Style sheet

Initiating a submission

The Journal publishes articles, notes, discussions, and reviews written in English, Italian or French. The Journal normally accepts essays no longer than 12,000 words, inclusive of footnotes and bibliography. However, longer submissions are considered in exceptional cases.
The Journal also publishes notes and discussions consisting of no more than 5,000 words and book reviews of no more than 1,000 words.
Manuscripts need to be submitted as MS Word files and include the following materials:

  • Title
  • Abstract (up to 300 words)
  • Keywords (around 5)
  • Article body
  • References

ANONYMITY: Manuscripts must not include any detail that might enable the identification of the author, such as identifying metadata and personal notes (e.g., acknowledgments, thanks, references to oral presentation, etc.). When referring to their own writings, authors must make sure that they do not talk of themselves, as authors of such writings, in the first person.

The authors’ full name and contact information (i.e., affiliation and email address) will be added to the manuscript after acceptance. Name and contact information will be inserted on the front page.


  • Sections. The text of an article or note should be divided into numbered sections (1., 2., 3.) and possibly subsections (1.1., 2.2.). Sections and subsections, when used, shall have their own headings.
  • Abbreviations. Latin abbreviations must be italicized (etc., et al.). A list of abbreviations can be found below (see the Formatting Guidelines). Non-standard abbreviations should be explained the first time they appear in the article.


Please use footnotes, not endnotes, and number footnotes consecutively by using Arabic numerals (1, 2, 3, etc.).

Footnotes should contain citations. Discussion notes, presenting additional comments or remarks, are accepted.

A citation must include the author(s)’s initial(s) and surname. Initials will be removed in the following citations unless they are helpful to avoid ambiguities. First and middle initials will not be separated by a space: for instance, E.S. de Beer, not E. S. de Beer. Use Id., Ead. to refer to the same author in the same note, but not in consecutive notes.

In the titles of books, book chapters, and articles in English, common title capitalization rules must be followed.

Details of the format of citations:


First citation: J. Locke, An Essay concerning Human Understanding, ed. by P.H. Nidditch, Clarendon Press, Oxford 1975,, p. 372.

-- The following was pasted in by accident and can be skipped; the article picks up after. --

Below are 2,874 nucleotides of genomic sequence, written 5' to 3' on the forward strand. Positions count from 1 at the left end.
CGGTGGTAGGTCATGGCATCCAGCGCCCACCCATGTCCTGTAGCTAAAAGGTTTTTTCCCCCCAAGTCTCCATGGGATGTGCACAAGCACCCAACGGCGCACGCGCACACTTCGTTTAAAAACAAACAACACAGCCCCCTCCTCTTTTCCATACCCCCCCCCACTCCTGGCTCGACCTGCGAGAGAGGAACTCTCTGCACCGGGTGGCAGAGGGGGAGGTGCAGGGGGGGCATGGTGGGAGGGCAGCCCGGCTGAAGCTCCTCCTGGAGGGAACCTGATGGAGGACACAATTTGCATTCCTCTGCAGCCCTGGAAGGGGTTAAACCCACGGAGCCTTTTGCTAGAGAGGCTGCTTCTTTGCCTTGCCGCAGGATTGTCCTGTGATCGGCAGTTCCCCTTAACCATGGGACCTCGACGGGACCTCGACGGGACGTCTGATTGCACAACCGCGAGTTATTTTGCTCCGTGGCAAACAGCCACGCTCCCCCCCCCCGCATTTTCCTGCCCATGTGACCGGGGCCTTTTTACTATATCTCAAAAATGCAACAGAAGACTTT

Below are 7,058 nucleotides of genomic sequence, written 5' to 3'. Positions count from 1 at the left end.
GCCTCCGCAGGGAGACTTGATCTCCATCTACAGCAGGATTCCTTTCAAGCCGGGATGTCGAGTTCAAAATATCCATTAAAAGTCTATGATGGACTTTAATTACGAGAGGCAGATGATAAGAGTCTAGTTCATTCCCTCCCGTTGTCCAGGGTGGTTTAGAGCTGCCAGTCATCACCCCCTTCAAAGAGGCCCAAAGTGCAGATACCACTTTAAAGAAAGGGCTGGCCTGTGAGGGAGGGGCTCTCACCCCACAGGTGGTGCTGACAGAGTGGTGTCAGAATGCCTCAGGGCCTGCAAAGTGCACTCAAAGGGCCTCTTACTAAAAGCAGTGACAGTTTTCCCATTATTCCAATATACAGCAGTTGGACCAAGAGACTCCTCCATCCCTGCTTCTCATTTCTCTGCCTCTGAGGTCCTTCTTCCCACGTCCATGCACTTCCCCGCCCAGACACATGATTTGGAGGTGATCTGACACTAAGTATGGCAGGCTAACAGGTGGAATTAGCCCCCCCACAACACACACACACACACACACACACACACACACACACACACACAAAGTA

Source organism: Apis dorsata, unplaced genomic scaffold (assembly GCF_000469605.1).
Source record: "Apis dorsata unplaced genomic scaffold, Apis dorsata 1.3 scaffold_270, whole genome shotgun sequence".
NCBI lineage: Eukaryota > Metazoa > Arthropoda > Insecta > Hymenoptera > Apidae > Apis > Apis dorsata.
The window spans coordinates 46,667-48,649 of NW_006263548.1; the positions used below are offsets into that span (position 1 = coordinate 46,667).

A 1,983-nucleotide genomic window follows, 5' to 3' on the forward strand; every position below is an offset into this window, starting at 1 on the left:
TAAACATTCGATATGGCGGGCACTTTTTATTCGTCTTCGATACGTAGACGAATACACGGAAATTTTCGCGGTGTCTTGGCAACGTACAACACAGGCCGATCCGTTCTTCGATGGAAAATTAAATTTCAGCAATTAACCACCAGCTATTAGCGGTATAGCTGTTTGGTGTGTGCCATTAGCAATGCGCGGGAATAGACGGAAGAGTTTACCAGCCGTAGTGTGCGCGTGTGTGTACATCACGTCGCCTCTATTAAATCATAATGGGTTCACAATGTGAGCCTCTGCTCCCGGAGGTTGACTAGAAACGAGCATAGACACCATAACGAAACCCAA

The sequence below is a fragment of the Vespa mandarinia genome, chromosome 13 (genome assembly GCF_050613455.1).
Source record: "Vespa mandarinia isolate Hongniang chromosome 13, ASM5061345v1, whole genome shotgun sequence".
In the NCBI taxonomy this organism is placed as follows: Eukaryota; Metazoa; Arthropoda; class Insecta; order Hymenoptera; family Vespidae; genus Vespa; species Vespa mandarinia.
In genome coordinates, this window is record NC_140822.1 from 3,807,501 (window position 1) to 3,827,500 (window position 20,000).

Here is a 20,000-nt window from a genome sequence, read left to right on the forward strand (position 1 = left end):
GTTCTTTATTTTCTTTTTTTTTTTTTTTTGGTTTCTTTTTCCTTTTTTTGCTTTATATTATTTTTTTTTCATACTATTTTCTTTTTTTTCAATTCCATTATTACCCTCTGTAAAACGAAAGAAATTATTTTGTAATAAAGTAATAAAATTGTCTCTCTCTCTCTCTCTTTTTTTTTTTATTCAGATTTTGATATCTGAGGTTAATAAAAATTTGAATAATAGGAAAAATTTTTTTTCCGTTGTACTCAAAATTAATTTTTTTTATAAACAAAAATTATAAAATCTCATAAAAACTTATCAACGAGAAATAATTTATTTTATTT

Following citations: Locke, Essay, cit.,, p. 451.
If a citation has been referenced immediately prior, the note may be shortened to ibid., followed by the page number where appropriate.
Samuel Tilly to Locke, 11 September 1665, in  J. Locke, Correspondence, ed. by E.S. de Beer, vol. 1, Oxford University Press, Oxford 1976, p. 29. 
Ibid., p. 30.

L. Newman (ed.),The Cambridge companion to Locke's Essay concerning Human Understanding, Cambridge University Press, Cambridge 2007.
S.-J. Savonius-Wroth, P. Schuurman and J. Walmsley (eds.), The Continuum Companion to Locke, Continuum, London-New York 2010.

Journal article

The title of the article is not italicized but placed between quotation marks – namely, double inverted commas. Closing double inverted commas must always precede other punctuation. The title of the journal is italicized.

G.A.J. Rogers, “Locke, Anthropology and Models of the Mind”, in History of the Human Sciences 6 (1993), 1, p. 83.
Ibid., p. 82.

Rogers, “Locke, Anthropology”, cit., p. 84.

Book chapter

The title of the book chapter is not italicized but placed between quotation marks – namely, double inverted commas. Closing double inverted commas must always precede other punctuation.

P. Hamou, “Pierre Coste’s Annotations to the French Translation of Locke’s Essay concerning Human Understanding”, in R. Mankin (ed.), The Internationalization of Intellectual Exchange in a Globalizing Europe, 1636–1780, Bucknell University Press, Lewisburg PA 2017, pp. 75-95.
Ibid., p. 78.

Hamou, “Pierre Coste’s Annotations”, cit., p. 93.

Archival sources

Citations of archival materials should include six key elements:

  • Title: usually the title given by the archives to a file or item. In the absence of a title, provide a short description.
  • Name of collection: the name given by the archives to the collection.
  • Reference code: the equivalent of a library call number used to locate a book.
  • Box number: the number of the box in which the archival record is physically stored.
  • Folder number: the number of the folder in which the archival record is physically stored.
  • Repository and location: the name of the archives or library and its geographic location.

Bibliography and final references

List references alphabetically by the last name of the first author. List multiple references by the same author in chronological (not alphabetic) order.